Young Jane – 4

So Jane joined the Land Army.  She was keen not to be looked on as a girlie, but as someone who could keep up with the men.  Land girls had the reputation of being afraid of cows, seeing every one as a potential bull, of squeaking at the sight of a carthorse or a bale of hay (heavier than straw, as I’m sure you know) and thinking that the job entailed the carefree scattering of corn to the chickens.  My mother (darlings, think me and you get my mother, only I don’t have the hang-ups … no, I’m quite normal and have no hang-ups ………. oi.  Shove it, darling) was pretty tough, in a charmingly feminine way and took a lot of pride in accomplishing anything that was thrown at her.

There were three horses on the farm she was sent to.  One was a carthorse, and I’m sorry to say that I can’t remember his name.  Wink might know and, if she tells me, I’ll let you know.  One was a regular horse.  The third was an ex-polo pony called Monsieur de Talleyrand, who could turn on the proverbial sixpence.  What he thought about farm work he kept to himself.  Jane could work with all of them.  The carthorse (I’m ashamed that I can’t remember his name: I want to say it’s Boxer, but of course that’s another story entirely) could pull a big cart of hay and my mother took pride in being able to steer him at speed through a gateway, only a few inches to spare either side.

She found it a tough life, for several reasons.  One was, of course, the physical hard work.  She was just under 5 foot 6 inches in height (appreciably taller than I have ever been) and slender, but took on as much as the men did.  Not that there were many men about at that time, most of them had been called up.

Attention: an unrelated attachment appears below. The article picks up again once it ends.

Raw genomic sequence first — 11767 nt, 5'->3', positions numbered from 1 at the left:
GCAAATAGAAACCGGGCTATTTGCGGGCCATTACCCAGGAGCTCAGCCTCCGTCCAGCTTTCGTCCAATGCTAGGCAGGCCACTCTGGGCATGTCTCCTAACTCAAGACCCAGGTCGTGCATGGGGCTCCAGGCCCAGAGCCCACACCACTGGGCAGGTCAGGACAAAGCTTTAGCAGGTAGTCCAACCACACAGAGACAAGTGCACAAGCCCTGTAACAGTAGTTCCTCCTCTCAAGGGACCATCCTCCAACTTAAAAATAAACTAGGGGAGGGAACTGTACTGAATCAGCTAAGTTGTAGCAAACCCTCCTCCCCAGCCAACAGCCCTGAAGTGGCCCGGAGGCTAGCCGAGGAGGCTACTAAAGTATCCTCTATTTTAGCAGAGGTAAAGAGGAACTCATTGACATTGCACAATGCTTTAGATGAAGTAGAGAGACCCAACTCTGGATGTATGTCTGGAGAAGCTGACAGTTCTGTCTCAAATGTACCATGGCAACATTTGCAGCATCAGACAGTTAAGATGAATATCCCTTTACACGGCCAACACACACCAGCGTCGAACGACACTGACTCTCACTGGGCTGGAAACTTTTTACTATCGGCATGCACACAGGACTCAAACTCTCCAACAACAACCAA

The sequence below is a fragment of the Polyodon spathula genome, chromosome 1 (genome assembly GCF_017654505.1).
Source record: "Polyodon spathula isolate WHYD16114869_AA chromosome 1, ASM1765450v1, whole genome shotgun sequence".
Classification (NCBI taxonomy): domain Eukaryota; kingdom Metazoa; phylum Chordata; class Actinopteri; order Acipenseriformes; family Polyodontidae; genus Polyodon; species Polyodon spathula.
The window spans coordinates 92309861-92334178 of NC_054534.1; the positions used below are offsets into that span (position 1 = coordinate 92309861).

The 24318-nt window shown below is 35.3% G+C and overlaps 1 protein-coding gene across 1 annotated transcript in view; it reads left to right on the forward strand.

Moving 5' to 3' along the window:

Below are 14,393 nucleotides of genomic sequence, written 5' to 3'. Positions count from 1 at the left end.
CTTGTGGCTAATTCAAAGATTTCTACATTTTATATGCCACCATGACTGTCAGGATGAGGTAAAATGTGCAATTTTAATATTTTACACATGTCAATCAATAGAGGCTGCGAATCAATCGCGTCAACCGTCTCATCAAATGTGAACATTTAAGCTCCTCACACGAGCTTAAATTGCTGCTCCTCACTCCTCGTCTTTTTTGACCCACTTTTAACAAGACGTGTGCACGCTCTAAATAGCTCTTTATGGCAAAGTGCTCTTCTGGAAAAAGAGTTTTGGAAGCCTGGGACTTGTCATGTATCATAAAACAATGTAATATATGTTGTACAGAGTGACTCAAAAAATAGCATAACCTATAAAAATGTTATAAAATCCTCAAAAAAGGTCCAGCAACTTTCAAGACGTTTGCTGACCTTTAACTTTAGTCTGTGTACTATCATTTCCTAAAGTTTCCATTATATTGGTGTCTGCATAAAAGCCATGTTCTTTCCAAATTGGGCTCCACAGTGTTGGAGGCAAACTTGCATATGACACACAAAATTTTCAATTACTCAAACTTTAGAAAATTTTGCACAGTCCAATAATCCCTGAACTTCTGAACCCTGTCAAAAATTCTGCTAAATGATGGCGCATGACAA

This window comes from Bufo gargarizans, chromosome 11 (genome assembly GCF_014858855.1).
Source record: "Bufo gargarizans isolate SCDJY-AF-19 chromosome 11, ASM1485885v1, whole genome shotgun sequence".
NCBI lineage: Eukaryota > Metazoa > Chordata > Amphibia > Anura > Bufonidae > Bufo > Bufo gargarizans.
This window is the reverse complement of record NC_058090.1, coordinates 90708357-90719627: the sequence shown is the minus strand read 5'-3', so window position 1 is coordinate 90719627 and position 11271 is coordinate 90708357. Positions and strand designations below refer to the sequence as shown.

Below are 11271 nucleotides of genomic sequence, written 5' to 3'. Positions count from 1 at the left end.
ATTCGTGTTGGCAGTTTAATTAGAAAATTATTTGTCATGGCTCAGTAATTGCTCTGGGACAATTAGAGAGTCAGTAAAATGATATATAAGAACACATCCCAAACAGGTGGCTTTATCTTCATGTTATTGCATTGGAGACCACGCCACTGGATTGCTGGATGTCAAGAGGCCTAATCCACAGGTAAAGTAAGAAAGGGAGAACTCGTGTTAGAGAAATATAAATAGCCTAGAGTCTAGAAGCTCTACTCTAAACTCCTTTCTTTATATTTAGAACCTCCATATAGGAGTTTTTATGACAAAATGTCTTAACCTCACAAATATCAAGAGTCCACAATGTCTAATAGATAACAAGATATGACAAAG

I’ve got several stories to tell you about her time in the Land Army and she did a good job, I don’t want to hurry it.  I’ve talked to women who were in the ATS and the – oh blimey, I don’t really do initials.  Women’s army, navy and air force.  Few of them worked as hard as my mother did, none of them as hard physically.  I admire her – but then I admire people who put their back into a job.  

10 comments on “Young Jane – 4

  1. Anonymous

    There was a lady on Antiques Roadshow a few years ago who brought on stuff she’d used when working as a lumber jill during the War.Seem to recall it was called something like the Lumber Army. Apparently the women in that branch(no pun intended)resented being considered Land Army. They apparently had never met Jane nor were aware of how hard she worked.

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  2. Z

    My mother wouldn’t have enjoyed cutting trees down, she’d have preferred growing food. I daresay the women’s forces looked down on the Land Army too, looked on them as labourers.

    Thank you, BW. No, didn’t see the programme. Since there have been freeview channels, every time I look it’s 20 programmes I don’t want to see and so I don’t bother and miss anything good.

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  3. mig

    Did the horses not get requisitioned?

    What an impressively tough minded young woman. I bet the men were quite keen to scare the land girls if they could (only joking of course) and it must have taken a lot of courage to get on with the work and a lot of hard sense to sort out the bullshit from the truth.
    Looking forward to hearing more.

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  4. Z

    I’m not sure if they were used much in active service in the 1940s? And they were needed on the farm, but maybe a shortage of horses was the reason a polo pony was doing farm work.

    Some years ago, I was told I was a very useful muck-spreader. It was meant as a compliment and so I took it – my mother’s daughter!

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  5. Compostwoman

    The OU leaflet is very informative as is “Wartime Farm” the book- as are all the three BBC books of the various series the three presenters have been involved with. – just a pity “Tales from the Green Valley” did not get a full on BBC book. IMO it was the very best of the lot!

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